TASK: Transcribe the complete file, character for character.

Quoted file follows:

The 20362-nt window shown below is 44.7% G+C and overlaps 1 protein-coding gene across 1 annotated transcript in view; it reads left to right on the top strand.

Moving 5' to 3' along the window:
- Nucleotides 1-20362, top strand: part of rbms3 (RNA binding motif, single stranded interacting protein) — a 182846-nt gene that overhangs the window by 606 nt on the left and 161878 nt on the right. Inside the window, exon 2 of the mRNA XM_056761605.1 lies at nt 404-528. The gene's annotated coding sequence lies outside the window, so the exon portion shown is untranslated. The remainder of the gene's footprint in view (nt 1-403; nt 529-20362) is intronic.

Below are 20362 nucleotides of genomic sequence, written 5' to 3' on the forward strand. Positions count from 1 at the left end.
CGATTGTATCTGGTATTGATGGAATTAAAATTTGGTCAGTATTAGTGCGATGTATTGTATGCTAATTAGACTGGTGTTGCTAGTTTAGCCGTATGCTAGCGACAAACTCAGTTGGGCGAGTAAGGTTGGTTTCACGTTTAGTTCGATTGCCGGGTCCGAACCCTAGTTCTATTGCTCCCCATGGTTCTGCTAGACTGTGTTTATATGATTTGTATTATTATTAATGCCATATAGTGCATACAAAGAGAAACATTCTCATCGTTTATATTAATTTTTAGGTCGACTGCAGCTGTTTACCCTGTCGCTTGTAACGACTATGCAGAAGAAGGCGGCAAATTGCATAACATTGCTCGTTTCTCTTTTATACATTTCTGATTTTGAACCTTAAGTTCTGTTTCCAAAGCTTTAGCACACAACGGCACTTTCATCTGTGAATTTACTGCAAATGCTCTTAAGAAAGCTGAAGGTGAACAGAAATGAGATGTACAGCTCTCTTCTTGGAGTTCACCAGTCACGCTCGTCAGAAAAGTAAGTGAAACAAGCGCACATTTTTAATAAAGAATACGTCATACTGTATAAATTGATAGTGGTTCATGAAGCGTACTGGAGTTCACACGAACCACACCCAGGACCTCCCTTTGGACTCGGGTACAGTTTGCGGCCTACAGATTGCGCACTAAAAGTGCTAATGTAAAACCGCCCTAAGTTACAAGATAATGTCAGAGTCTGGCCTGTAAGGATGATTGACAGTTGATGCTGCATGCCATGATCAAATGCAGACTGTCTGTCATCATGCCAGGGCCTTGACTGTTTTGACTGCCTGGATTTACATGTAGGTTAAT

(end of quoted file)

The 20362-nt window shown below is 44.7% G+C and overlaps 1 protein-coding gene across 1 annotated transcript in view; it reads left to right on the top strand.

Moving 5' to 3' along the window:
- Nucleotides 1-20362, top strand: part of rbms3 (RNA binding motif, single stranded interacting protein) — a 182846-nt gene that overhangs the window by 606 nt on the left and 161878 nt on the right. Inside the window, exon 2 of the mRNA XM_056761605.1 lies at nt 404-528. The gene's annotated coding sequence lies outside the window, so the exon portion shown is untranslated. The remainder of the gene's footprint in view (nt 1-403; nt 529-20362) is intronic.

Below are 20362 nucleotides of genomic sequence, written 5' to 3' on the forward strand. Positions count from 1 at the left end.
CGATTGTATCTGGTATTGATGGAATTAAAATTTGGTCAGTATTAGTGCGATGTATTGTATGCTAATTAGACTGGTGTTGCTAGTTTAGCCGTATGCTAGCGACAAACTCAGTTGGGCGAGTAAGGTTGGTTTCACGTTTAGTTCGATTGCCGGGTCCGAACCCTAGTTCTATTGCTCCCCATGGTTCTGCTAGACTGTGTTTATATGATTTGTATTATTATTAATGCCATATAGTGCATACAAAGAGAAACATTCTCATCGTTTATATTAATTTTTAGGTCGACTGCAGCTGTTTACCCTGTCGCTTGTAACGACTATGCAGAAGAAGGCGGCAAATTGCATAACATTGCTCGTTTCTCTTTTATACATTTCTGATTTTGAACCTTAAGTTCTGTTTCCAAAGCTTTAGCACACAACGGCACTTTCATCTGTGAATTTACTGCAAATGCTCTTAAGAAAGCTGAAGGTGAACAGAAATGAGATGTACAGCTCTCTTCTTGGAGTTCACCAGTCACGCTCGTCAGAAAAGTAAGTGAAACAAGCGCACATTTTTAATAAAGAATACGTCATACTGTATAAATTGATAGTGGTTCATGAAGCGTACTGGAGTTCACACGAACCACACCCAGGACCTCCCTTTGGACTCGGGTACAGTTTGCGGCCTACAGATTGCGCACTAAAAGTGCTAATGTAAAACCGCCCTAAGTTACAAGATAATGTCAGAGTCTGGCCTGTAAGGATGATTGACAGTTGATGCTGCATGCCATGATCAAATGCAGACTGTCTGTCATCATGCCAGGGCCTTGACTGTTTTGACTGCCTGGATTTACATGTAGGTTAAT